An abbreviated version of a story in the March 17th Pioneer Press titled Minnesota's Water Shortages Forcing Many Towns to Take Drastic Measures.
Minnesota's water woes are spreading, and the drought, while not the only cause, is shining a spotlight on them.
Over the decades, communities have built up infrastructures to quench a thirst for economic growth. We're a wet industry town, and to be able to grow need to open our pocketbooks to industrial users like ethanol plants, farm irrigation, Schwan's Food Service and Archer Daniels Midland.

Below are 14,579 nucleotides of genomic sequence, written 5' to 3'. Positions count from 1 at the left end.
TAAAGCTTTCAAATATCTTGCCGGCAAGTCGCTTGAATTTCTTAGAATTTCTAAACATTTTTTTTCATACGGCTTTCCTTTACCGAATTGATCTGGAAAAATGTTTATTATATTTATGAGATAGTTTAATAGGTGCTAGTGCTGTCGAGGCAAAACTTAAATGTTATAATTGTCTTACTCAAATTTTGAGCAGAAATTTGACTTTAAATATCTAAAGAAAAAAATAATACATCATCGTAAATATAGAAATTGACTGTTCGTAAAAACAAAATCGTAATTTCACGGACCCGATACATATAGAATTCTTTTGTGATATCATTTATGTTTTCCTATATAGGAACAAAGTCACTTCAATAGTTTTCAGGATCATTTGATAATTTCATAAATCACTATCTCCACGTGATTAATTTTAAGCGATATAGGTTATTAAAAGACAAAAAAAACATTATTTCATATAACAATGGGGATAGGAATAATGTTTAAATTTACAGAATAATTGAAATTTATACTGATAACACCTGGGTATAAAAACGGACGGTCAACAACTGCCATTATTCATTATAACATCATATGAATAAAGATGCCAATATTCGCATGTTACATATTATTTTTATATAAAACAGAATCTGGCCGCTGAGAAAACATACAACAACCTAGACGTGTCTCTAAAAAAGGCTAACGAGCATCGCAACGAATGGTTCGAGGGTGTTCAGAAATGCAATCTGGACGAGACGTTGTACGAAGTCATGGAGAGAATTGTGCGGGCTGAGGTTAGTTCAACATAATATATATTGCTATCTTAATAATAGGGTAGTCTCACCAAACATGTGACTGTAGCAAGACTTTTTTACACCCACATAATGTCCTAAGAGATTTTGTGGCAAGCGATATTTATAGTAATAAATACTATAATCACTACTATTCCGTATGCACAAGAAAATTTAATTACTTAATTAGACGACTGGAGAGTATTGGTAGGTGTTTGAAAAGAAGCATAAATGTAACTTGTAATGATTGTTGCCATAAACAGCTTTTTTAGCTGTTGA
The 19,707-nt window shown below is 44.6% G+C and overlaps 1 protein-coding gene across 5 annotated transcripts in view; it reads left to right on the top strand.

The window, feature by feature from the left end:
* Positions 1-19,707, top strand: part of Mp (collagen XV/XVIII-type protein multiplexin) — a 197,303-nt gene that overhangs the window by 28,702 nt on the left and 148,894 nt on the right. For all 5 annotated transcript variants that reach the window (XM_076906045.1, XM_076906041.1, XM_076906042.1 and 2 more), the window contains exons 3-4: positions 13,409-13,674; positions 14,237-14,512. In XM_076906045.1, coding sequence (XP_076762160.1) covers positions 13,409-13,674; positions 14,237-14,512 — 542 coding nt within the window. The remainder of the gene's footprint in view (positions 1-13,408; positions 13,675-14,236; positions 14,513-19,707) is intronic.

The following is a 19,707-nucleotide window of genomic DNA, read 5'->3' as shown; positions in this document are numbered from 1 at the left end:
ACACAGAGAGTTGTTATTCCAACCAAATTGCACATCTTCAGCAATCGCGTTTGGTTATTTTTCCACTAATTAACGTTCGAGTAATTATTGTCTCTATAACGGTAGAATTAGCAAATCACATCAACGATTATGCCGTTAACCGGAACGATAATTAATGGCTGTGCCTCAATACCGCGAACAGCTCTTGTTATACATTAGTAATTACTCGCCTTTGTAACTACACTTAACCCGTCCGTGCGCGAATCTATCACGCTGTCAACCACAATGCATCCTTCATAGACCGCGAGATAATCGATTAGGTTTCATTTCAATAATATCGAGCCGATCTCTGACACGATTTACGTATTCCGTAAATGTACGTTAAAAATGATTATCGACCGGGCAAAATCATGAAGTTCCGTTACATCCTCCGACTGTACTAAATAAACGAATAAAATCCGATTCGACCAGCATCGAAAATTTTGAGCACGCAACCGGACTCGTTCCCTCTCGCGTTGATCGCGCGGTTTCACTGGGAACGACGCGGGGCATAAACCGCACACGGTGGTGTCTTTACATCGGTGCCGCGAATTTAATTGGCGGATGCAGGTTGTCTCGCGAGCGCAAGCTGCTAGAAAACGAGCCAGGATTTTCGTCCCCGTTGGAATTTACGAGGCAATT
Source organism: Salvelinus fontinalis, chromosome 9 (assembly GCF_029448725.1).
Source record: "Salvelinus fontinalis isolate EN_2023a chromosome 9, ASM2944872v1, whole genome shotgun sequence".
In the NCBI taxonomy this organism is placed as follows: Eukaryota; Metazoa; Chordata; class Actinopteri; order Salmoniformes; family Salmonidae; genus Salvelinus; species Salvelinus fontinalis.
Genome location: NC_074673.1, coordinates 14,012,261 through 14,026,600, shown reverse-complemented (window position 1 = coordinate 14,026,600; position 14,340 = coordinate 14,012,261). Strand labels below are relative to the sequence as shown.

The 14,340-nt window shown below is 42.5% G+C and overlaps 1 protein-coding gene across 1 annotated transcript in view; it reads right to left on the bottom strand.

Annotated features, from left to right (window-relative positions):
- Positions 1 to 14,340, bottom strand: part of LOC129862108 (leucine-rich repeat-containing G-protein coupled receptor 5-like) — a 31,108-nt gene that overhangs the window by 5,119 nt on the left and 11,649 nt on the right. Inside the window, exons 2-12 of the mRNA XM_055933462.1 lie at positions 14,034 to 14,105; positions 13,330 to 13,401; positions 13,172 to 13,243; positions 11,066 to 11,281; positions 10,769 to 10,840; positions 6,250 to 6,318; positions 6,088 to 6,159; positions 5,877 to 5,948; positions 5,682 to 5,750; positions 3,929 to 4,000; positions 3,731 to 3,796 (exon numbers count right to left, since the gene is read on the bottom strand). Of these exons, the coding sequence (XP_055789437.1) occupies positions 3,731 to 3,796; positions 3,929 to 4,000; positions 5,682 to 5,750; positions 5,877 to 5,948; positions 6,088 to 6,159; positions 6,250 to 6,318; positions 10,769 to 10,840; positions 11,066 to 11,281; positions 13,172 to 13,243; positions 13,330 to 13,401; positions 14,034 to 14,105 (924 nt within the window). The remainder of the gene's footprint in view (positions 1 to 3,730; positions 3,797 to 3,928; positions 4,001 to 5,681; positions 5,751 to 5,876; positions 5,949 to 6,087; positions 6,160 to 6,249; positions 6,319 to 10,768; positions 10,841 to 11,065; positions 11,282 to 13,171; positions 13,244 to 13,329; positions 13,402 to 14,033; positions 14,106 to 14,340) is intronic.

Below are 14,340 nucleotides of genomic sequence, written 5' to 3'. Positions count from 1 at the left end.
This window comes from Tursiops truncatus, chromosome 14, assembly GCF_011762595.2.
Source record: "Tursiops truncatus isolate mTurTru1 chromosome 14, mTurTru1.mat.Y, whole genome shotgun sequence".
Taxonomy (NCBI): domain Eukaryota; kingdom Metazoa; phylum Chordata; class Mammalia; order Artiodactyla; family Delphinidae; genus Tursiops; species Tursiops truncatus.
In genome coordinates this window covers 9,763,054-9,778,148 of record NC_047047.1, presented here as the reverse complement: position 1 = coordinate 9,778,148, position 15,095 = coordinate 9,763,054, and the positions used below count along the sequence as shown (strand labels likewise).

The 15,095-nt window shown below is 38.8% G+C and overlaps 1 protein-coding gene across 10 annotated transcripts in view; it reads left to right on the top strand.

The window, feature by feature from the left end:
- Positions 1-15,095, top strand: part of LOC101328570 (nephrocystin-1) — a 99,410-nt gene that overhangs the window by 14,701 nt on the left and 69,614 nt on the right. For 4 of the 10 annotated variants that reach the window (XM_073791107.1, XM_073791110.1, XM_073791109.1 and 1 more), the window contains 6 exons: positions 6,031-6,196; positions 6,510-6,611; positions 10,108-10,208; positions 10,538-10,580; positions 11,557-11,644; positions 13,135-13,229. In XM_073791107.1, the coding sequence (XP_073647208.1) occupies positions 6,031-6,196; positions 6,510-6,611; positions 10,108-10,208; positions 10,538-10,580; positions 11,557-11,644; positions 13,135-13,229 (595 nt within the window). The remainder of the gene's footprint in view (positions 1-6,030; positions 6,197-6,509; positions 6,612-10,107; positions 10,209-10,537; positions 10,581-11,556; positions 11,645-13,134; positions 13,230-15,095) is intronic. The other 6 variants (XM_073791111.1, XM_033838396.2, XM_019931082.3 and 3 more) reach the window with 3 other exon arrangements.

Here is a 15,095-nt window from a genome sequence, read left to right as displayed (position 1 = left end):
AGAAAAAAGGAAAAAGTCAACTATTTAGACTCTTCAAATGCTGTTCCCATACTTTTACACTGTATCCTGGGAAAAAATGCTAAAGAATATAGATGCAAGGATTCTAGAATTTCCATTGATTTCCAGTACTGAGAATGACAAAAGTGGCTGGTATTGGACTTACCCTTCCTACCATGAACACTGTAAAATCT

The specter of economic damage is extremely challenging – large expanses of the lake dried up, private wells are being sucked dry, lawns couldn't be watered, cars couldn't be washed and ball fields would be left to brown and the climate is seeing longer periods without rain.
"All of a sudden a drought comes along and we need more water for irrigation and everything else and we have less of it. And we wonder where it went. We can't keep acting that way."
That's on us, I suppose, for allowing it to go on that long.